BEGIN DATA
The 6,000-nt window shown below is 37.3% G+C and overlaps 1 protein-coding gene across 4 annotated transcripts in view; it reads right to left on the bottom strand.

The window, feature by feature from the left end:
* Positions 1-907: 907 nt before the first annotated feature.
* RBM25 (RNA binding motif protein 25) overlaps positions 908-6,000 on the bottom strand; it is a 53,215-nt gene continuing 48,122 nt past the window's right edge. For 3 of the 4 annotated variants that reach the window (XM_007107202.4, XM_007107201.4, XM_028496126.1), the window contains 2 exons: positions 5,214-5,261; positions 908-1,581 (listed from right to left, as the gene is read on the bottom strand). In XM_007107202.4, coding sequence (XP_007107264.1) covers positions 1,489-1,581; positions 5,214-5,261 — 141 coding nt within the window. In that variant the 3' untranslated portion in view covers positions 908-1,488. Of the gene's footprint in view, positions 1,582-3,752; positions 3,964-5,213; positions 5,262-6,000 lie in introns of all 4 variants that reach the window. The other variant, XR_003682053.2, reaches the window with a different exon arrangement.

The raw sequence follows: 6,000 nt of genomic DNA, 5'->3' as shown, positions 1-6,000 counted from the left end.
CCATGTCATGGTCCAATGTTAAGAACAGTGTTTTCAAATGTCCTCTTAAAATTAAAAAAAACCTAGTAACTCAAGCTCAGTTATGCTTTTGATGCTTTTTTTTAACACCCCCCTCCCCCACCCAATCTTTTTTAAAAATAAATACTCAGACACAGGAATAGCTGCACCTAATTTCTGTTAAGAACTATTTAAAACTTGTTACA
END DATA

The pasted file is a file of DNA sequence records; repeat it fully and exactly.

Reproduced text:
The 6,000-nt window shown below is 37.3% G+C and overlaps 1 protein-coding gene across 4 annotated transcripts in view; it reads right to left on the bottom strand.

The window, feature by feature from the left end:
* Positions 1-907: 907 nt before the first annotated feature.
* RBM25 (RNA binding motif protein 25) overlaps positions 908-6,000 on the bottom strand; it is a 53,215-nt gene continuing 48,122 nt past the window's right edge. For 3 of the 4 annotated variants that reach the window (XM_007107202.4, XM_007107201.4, XM_028496126.1), the window contains 2 exons: positions 5,214-5,261; positions 908-1,581 (listed from right to left, as the gene is read on the bottom strand). In XM_007107202.4, coding sequence (XP_007107264.1) covers positions 1,489-1,581; positions 5,214-5,261 — 141 coding nt within the window. In that variant the 3' untranslated portion in view covers positions 908-1,488. Of the gene's footprint in view, positions 1,582-3,752; positions 3,964-5,213; positions 5,262-6,000 lie in introns of all 4 variants that reach the window. The other variant, XR_003682053.2, reaches the window with a different exon arrangement.

The raw sequence follows: 6,000 nt of genomic DNA, 5'->3' as shown, positions 1-6,000 counted from the left end.
CCATGTCATGGTCCAATGTTAAGAACAGTGTTTTCAAATGTCCTCTTAAAATTAAAAAAAACCTAGTAACTCAAGCTCAGTTATGCTTTTGATGCTTTTTTTTAACACCCCCCTCCCCCACCCAATCTTTTTTAAAAATAAATACTCAGACACAGGAATAGCTGCACCTAATTTCTGTTAAGAACTATTTAAAACTTGTTACA